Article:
We were walking through a part of the Central Business District in Melbourne when my guide explained why there was less graffiti in that area of town. Part of the reason included recounting a story about why you will see stencil art in places around the city outside the designated safe zones, which are comprised of streets like the much-celebrated landmark Hosier Lane.
The way I understood it, a Banksy was once painted over because of the council’s desire to keep a clean appearance to the city’s walls, when it wasn’t actually known that the aforementioned stencil work was in fact a piece by a street artist who is celebrated worldwide. In an effort to ensure that no such mistake was ever made again, it was decided stencil work would be left alone and all other works of public art wiped out from non-designated areas during cleaning periods.
Who knows if that’s really true, though, or if it’s one more urban myth that’s passed around in one of the most celebrated cities for public art that exists on the planet. Melbourne had a sort of mythical quality to me before I arrived, and its street art scene was a large part of that. As a photographer, daughter of an artist and avid fan of graffiti history and street art, I knew that my first trip to Australia would have to include a sort of pilgrimage to the city’s gritty laneways and alleys.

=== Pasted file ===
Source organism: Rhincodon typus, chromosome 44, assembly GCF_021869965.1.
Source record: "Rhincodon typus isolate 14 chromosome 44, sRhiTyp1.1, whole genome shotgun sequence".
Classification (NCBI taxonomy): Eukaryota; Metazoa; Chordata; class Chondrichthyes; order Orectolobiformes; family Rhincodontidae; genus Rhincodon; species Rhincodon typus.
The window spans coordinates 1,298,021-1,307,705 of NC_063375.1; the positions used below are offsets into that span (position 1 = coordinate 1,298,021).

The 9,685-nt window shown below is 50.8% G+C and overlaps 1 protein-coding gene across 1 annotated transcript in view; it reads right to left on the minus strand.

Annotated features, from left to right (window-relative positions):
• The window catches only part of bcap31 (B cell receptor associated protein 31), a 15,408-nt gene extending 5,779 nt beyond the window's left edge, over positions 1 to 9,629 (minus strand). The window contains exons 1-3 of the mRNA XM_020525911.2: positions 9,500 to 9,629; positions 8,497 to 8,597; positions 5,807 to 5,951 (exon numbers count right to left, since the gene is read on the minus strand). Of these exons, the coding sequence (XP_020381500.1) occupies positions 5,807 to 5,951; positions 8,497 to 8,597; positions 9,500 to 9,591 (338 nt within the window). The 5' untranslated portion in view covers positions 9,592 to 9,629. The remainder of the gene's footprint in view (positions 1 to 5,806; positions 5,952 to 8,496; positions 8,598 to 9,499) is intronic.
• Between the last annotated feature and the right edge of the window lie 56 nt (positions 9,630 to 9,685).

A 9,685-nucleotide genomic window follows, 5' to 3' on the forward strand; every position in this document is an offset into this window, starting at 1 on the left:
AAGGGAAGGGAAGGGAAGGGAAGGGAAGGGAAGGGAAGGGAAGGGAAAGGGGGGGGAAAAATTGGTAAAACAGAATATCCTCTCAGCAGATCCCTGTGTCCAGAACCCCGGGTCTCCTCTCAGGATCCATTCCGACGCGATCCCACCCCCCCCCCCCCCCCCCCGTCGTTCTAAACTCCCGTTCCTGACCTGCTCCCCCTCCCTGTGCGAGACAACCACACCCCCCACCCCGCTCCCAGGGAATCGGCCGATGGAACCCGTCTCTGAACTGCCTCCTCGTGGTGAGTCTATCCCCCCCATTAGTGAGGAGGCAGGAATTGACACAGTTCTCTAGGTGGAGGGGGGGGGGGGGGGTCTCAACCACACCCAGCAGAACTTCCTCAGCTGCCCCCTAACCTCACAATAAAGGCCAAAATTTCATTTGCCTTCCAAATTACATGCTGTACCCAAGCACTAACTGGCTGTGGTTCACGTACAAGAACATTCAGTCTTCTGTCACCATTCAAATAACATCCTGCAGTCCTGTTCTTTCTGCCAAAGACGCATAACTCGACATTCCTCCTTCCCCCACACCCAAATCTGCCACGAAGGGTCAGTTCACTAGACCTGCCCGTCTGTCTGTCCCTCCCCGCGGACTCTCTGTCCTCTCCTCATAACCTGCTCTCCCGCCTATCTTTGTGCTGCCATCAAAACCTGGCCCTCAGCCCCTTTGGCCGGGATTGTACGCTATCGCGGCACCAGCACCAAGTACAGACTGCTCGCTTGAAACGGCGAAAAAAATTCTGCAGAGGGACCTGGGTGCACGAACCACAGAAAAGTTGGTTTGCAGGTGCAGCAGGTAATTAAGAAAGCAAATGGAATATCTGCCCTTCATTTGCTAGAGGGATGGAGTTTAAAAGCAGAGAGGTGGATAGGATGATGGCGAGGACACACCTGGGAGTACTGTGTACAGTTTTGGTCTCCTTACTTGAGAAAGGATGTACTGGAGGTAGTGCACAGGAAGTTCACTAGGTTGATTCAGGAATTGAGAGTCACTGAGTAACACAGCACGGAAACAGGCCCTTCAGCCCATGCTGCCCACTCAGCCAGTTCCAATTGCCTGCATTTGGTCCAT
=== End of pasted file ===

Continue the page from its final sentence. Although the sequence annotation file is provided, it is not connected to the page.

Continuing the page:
I could not have had my high expectations more thoroughly fulfilled. The best part of the experience for me was meeting young artists hanging out in laneways like Hosier, hoping to meet and work with older artists, as well as seeing just how diverse the art scene is in the city. Paste art, sculptures, tagging, graffiti murals and three-story-high collaborative painted works all find a home in Melbourne and the spirit of creativity that the city fosters certainly made me want to unpack my bags. Permanently.
Melbourne’s street art may no longer be a hidden gem of the city but some cliches are good enough not to miss under any circumstances. A street art tour would certainly fall into that category.